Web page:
Alan Light, former writer for Rolling Stone, editor-in-chief of Vibe and Spin magazines, and author of The Holy or the Broken, “gets inside Prince’s mind palace in Let’s Go Crazy—a history of the making of his historic, semi-autobiographical musical masterwork, Purple Rain” (Vanity Fair). Purple Rain is a song, an album, and a film—widely considered to be among the most important albums in music history and often named the best soundtrack of all time. It sold over a million copies in its first week of release in 1984 and blasted to #1 on the charts, where it would remain for a full six months and eventually sell over 20 million copies worldwide. It spun off three huge hit singles, won Grammys and an Oscar, and took Prince from pop star to legend—the first artist ever simultaneously to have the #1 album, single, and movie in the country. In Let’s Go Crazy, acclaimed music journalist Alan Light takes a timely look at the making and incredible popularizing of this once seemingly impossible project. With impeccable research and in-depth interviews with people who witnessed and participated in Prince’s audacious vision becoming a reality, Light reveals how a rising but not yet established artist from the Midwest was able not only to get Purple Rain made, but deliver on his promise to conquer the world. “A must-read for the Prince die-hards who have remained devoted through the musical meanderings of the last three decades” (Kirkus Reviews), Let’s Go Crazy examines how the masterpiece that blurred R&B, pop, dance, and rock sounds altered the recording landscape and became an enduring touchstone for successive generations of fans.

McSweeney's Issue 57 (McSweeney's Quarterly Concern)

McSweeney's Issue 57 (McSweeney's Quarterly Concern)

Our mammoth anniversary issue includes a bumper crop of new art and writing: a 24-page full-color comic, a letters section commemorating our big anniversary year, a fair-sized collection of stories, a graphic nonfiction experiment called The American Pie, and a booklet of cliffhanger tales--five booklets, in sum, all packaged in an elaborate three-fold case. Featuring an unbelievable lineup of new and regular contributors, including Oyinkan Braithwaite, Claudia Rankine, Elena Passarello, Bob Odenkirk, Brian Evenson, Adrienne Celt, Lorrie Moore, Alison Bechdel, Jeff Tweedy, Jerry Saltz, Avery Trufleman, Hanif Abdurraqib, Julio Torres, Ken Burns, and many many more besides.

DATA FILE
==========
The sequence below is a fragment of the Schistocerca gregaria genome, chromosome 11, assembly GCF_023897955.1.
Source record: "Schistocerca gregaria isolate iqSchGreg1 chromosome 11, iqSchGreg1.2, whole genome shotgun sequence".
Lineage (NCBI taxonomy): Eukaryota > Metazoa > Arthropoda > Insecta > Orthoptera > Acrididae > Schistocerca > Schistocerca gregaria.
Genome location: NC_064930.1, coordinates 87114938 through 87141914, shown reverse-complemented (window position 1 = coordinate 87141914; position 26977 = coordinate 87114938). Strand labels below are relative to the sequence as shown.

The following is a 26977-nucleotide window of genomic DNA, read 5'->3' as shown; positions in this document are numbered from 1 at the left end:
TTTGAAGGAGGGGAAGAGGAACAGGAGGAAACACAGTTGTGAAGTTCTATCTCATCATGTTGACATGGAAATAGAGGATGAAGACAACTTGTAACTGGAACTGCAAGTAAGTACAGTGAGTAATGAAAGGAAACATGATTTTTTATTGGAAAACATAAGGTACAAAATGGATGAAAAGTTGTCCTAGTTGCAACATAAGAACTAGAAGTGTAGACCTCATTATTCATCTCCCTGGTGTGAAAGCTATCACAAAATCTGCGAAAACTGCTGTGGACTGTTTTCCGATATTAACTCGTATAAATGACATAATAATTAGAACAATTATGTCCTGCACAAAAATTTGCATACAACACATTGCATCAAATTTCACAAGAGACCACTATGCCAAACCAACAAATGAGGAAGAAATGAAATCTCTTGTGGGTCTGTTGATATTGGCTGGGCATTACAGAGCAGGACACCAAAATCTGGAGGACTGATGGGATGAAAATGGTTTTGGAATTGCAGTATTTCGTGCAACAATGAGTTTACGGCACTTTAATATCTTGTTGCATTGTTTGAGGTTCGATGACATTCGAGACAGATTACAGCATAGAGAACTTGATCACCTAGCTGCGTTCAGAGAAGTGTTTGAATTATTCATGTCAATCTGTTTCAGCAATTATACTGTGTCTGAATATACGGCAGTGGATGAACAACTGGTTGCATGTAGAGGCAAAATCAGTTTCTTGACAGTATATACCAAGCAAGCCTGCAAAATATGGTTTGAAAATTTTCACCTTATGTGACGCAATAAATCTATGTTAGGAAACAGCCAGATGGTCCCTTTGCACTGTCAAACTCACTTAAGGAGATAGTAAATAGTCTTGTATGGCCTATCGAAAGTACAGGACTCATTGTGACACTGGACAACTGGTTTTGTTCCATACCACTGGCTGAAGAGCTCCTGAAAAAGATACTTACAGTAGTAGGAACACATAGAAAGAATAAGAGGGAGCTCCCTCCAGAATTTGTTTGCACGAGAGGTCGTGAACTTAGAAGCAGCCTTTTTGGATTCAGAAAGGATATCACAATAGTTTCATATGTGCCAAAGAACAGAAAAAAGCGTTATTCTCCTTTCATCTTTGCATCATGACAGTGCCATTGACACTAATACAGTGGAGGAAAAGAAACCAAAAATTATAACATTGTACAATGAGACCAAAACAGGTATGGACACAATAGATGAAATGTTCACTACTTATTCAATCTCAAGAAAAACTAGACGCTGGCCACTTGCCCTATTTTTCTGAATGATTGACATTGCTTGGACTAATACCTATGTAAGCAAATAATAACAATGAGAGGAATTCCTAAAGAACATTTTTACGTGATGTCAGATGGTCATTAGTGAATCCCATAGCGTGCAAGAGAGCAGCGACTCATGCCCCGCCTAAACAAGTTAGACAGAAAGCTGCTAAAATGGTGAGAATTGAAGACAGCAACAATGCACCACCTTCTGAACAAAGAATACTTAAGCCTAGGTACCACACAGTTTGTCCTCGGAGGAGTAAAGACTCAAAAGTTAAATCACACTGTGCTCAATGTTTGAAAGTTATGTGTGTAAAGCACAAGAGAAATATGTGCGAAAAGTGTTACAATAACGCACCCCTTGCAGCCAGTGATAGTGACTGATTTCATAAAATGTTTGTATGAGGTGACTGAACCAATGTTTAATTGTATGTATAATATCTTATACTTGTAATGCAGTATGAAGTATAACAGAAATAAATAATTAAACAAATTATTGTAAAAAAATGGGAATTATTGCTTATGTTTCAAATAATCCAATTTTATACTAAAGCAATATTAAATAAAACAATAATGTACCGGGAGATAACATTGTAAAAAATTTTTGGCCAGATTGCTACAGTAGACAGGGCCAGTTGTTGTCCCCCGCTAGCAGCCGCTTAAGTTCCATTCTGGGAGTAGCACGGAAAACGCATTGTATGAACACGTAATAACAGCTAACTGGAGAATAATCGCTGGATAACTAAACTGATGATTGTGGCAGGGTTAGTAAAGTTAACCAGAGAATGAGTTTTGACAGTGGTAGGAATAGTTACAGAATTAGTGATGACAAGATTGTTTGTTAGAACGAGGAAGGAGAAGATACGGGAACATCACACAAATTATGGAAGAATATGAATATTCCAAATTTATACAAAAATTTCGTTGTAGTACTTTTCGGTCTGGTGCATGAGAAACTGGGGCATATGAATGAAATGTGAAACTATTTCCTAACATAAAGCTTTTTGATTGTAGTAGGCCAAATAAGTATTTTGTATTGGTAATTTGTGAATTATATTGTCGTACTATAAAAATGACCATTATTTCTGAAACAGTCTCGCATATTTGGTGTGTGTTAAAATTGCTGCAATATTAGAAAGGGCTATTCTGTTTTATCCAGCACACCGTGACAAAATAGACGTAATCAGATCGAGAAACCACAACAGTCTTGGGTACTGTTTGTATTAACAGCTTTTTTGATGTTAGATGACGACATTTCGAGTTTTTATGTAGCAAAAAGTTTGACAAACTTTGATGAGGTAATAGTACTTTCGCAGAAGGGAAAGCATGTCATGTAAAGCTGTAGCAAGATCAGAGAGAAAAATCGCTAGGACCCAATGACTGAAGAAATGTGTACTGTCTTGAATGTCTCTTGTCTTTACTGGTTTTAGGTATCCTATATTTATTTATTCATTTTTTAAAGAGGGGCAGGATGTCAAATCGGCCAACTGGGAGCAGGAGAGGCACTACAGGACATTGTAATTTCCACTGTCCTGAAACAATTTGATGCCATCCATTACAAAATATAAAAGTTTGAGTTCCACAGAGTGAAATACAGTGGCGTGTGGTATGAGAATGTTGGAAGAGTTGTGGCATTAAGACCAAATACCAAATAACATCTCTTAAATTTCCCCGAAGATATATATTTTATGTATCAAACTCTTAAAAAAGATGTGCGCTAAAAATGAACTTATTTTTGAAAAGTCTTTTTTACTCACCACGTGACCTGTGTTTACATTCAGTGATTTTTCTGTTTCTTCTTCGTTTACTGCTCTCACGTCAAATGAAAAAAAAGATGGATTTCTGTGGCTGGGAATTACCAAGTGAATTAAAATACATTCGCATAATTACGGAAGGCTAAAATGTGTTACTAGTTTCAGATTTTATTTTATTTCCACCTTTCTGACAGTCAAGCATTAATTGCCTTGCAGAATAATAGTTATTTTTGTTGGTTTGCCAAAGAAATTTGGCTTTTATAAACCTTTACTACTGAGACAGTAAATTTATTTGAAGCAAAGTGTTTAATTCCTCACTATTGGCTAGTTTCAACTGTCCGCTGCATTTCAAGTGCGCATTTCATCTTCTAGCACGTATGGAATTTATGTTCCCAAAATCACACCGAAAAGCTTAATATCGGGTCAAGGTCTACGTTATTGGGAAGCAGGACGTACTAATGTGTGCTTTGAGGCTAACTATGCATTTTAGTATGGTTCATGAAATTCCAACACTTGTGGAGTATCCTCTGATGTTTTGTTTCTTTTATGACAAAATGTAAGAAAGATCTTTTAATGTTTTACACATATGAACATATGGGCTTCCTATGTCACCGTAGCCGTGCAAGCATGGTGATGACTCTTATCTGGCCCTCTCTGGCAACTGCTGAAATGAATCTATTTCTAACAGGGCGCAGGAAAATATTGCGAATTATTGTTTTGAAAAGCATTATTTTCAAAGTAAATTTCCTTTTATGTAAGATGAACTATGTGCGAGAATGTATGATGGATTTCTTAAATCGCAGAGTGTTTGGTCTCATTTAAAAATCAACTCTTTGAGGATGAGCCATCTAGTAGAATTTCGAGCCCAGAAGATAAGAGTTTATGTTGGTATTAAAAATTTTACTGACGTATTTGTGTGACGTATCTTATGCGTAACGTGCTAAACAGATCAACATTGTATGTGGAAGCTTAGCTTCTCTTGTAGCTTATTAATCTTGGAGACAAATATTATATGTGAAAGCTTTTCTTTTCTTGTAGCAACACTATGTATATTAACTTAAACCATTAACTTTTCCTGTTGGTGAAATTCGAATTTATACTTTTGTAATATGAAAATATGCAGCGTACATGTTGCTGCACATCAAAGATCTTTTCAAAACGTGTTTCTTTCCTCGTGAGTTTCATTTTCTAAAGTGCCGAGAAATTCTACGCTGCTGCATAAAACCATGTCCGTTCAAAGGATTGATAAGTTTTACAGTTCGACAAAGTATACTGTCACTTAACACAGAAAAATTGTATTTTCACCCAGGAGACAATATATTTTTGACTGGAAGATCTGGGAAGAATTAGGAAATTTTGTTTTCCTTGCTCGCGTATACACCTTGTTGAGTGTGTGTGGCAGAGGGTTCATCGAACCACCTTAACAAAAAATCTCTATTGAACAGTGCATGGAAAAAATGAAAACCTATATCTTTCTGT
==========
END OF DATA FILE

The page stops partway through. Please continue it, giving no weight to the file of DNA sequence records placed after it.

Dictionaire Oeconomique, Or, The Family Dictionary

Containing the Most Experienced Methods of Improving Estates and of Preserving Health ... the Most Advantageous Ways of Breeding, Feeding, and Ordering All Sorts of Domestick Animals ... the Different Kinds of Nets, Snares, and Engines for Taking All Sorts of Fish, Birds, and Other Game, Great Variety of Rules, Directions, and New Discoveries Relating to Gardening ... the Best and Cheapest Ways of Providing and Improving All Manner of Meats and Drinks ... Means of Making the Most Advantage of the Manufactures of Soap, Starch, Spinning, Cotton, Thread, &c., the Methods to Take Or Destroy Vermin and Other Animals Injurious to Gardening ... an Account of the Several Weights, Measures, &c. of Metals and Minerals ... All Sorts of Rural Sports and Exercises ... : the Whole Illustrated Throughout with Very Great Variety of Figures ... : in Two Volumes ...

Dictionaire Oeconomique, Or, The Family Dictionary


Darkover Landfall

A Darkover Book

Darkover Landfall

Darkover, a planet of wonder, world of mystery, has been a favourite of science fiction readers for many years. For it is a truly alien sphere - a world of strange intelligences of brooding skies beneath a ruddy sun, and of powers unknown to Earth. In this new novel, Mario Zimmer Bradley tells of the original coming of the Earthmen, of the days when Darkover knew not humanity. This is the full bodied novel of what happened when a colonial starship crashlanded on that uncharted planet to encounter for the first time in human existence the impact of the Ghost Wind, of the psychic currents that were native only to that world, and of the price that every Earthling must pay before Darkover can claim for itself.

Lucretius as Theorist of Political Life

Lucretius as Theorist of Political Life

Lucretius as Theorist of Political Life is an interpretation of Lucretius' poem On the Nature of Things as a defense of philosophy given the irremediable tension between the competing claims of the philosophic and political life. The central issue is the need for, and attempt by, philosophy to justify and defend its way of life to the political community. This work uncovers how Lucretius' conception of the philosophic life, and the reaction to the human, religious, and political implications of the discovery of nature, distinguish his intention from the anti-theological animus that drives the politically and scientifically ambitious project of his modern appropriators.